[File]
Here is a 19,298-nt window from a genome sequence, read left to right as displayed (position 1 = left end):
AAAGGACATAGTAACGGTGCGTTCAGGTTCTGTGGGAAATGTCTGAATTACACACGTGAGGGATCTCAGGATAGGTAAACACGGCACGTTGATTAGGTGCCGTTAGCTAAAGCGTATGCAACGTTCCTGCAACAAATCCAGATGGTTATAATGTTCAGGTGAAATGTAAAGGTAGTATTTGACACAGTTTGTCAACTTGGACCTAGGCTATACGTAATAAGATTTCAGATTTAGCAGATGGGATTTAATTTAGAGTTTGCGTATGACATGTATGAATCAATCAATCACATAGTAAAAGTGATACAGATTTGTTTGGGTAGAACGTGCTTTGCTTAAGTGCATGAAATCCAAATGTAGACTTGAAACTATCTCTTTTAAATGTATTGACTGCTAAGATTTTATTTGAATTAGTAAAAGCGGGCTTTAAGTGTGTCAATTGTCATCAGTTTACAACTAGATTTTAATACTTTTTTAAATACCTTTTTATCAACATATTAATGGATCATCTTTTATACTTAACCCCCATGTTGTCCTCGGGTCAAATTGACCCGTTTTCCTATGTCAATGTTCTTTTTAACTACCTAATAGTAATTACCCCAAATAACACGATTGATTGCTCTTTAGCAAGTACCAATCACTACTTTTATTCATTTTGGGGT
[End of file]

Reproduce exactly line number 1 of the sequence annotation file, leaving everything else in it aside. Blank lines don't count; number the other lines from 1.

Here is a 19,298-nt window from a genome sequence, read left to right as displayed (position 1 = left end):